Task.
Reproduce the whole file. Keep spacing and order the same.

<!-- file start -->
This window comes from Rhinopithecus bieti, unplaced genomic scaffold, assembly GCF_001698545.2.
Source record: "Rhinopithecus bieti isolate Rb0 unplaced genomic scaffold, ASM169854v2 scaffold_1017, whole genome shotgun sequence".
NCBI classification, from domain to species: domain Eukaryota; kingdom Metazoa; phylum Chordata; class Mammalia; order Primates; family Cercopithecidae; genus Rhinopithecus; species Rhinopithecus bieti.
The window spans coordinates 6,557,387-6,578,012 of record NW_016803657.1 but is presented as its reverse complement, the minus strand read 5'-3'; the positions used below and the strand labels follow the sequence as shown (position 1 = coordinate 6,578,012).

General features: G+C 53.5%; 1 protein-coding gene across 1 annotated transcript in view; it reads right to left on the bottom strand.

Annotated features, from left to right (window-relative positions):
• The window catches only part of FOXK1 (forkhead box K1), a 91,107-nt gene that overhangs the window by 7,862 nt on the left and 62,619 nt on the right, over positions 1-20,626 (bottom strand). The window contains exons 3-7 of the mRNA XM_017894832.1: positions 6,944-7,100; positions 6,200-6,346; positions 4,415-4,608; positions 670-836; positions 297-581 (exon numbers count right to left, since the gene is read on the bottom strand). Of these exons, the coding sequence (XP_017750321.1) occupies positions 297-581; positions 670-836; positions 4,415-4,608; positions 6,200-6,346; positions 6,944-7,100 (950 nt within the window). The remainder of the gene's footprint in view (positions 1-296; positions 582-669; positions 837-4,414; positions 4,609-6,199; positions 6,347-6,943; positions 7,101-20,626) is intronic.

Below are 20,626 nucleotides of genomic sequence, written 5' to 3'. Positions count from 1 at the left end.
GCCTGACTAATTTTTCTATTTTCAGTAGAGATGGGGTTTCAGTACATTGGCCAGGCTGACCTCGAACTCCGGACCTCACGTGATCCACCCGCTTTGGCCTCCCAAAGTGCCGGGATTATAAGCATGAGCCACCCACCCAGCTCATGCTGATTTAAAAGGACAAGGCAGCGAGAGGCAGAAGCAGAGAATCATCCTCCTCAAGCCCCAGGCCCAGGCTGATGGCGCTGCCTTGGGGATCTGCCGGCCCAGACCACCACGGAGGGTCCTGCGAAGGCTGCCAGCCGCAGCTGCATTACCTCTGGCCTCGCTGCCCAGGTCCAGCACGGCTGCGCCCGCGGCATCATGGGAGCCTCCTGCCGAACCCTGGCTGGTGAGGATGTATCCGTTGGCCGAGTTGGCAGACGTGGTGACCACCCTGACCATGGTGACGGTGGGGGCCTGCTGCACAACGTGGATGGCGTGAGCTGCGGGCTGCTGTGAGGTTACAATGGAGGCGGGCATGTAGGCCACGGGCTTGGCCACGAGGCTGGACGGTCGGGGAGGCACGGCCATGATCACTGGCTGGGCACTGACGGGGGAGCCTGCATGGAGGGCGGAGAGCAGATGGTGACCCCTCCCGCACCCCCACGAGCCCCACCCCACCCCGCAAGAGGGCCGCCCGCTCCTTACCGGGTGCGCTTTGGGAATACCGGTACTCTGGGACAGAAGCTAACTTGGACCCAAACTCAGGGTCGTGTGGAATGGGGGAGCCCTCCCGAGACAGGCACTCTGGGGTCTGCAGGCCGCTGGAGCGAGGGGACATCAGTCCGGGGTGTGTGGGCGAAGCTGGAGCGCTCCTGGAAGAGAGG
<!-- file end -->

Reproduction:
This window comes from Rhinopithecus bieti, unplaced genomic scaffold, assembly GCF_001698545.2.
Source record: "Rhinopithecus bieti isolate Rb0 unplaced genomic scaffold, ASM169854v2 scaffold_1017, whole genome shotgun sequence".
NCBI classification, from domain to species: domain Eukaryota; kingdom Metazoa; phylum Chordata; class Mammalia; order Primates; family Cercopithecidae; genus Rhinopithecus; species Rhinopithecus bieti.
The window spans coordinates 6,557,387-6,578,012 of record NW_016803657.1 but is presented as its reverse complement, the minus strand read 5'-3'; the positions used below and the strand labels follow the sequence as shown (position 1 = coordinate 6,578,012).

General features: G+C 53.5%; 1 protein-coding gene across 1 annotated transcript in view; it reads right to left on the bottom strand.

Annotated features, from left to right (window-relative positions):
• The window catches only part of FOXK1 (forkhead box K1), a 91,107-nt gene that overhangs the window by 7,862 nt on the left and 62,619 nt on the right, over positions 1-20,626 (bottom strand). The window contains exons 3-7 of the mRNA XM_017894832.1: positions 6,944-7,100; positions 6,200-6,346; positions 4,415-4,608; positions 670-836; positions 297-581 (exon numbers count right to left, since the gene is read on the bottom strand). Of these exons, the coding sequence (XP_017750321.1) occupies positions 297-581; positions 670-836; positions 4,415-4,608; positions 6,200-6,346; positions 6,944-7,100 (950 nt within the window). The remainder of the gene's footprint in view (positions 1-296; positions 582-669; positions 837-4,414; positions 4,609-6,199; positions 6,347-6,943; positions 7,101-20,626) is intronic.

Below are 20,626 nucleotides of genomic sequence, written 5' to 3'. Positions count from 1 at the left end.
GCCTGACTAATTTTTCTATTTTCAGTAGAGATGGGGTTTCAGTACATTGGCCAGGCTGACCTCGAACTCCGGACCTCACGTGATCCACCCGCTTTGGCCTCCCAAAGTGCCGGGATTATAAGCATGAGCCACCCACCCAGCTCATGCTGATTTAAAAGGACAAGGCAGCGAGAGGCAGAAGCAGAGAATCATCCTCCTCAAGCCCCAGGCCCAGGCTGATGGCGCTGCCTTGGGGATCTGCCGGCCCAGACCACCACGGAGGGTCCTGCGAAGGCTGCCAGCCGCAGCTGCATTACCTCTGGCCTCGCTGCCCAGGTCCAGCACGGCTGCGCCCGCGGCATCATGGGAGCCTCCTGCCGAACCCTGGCTGGTGAGGATGTATCCGTTGGCCGAGTTGGCAGACGTGGTGACCACCCTGACCATGGTGACGGTGGGGGCCTGCTGCACAACGTGGATGGCGTGAGCTGCGGGCTGCTGTGAGGTTACAATGGAGGCGGGCATGTAGGCCACGGGCTTGGCCACGAGGCTGGACGGTCGGGGAGGCACGGCCATGATCACTGGCTGGGCACTGACGGGGGAGCCTGCATGGAGGGCGGAGAGCAGATGGTGACCCCTCCCGCACCCCCACGAGCCCCACCCCACCCCGCAAGAGGGCCGCCCGCTCCTTACCGGGTGCGCTTTGGGAATACCGGTACTCTGGGACAGAAGCTAACTTGGACCCAAACTCAGGGTCGTGTGGAATGGGGGAGCCCTCCCGAGACAGGCACTCTGGGGTCTGCAGGCCGCTGGAGCGAGGGGACATCAGTCCGGGGTGTGTGGGCGAAGCTGGAGCGCTCCTGGAAGAGAGG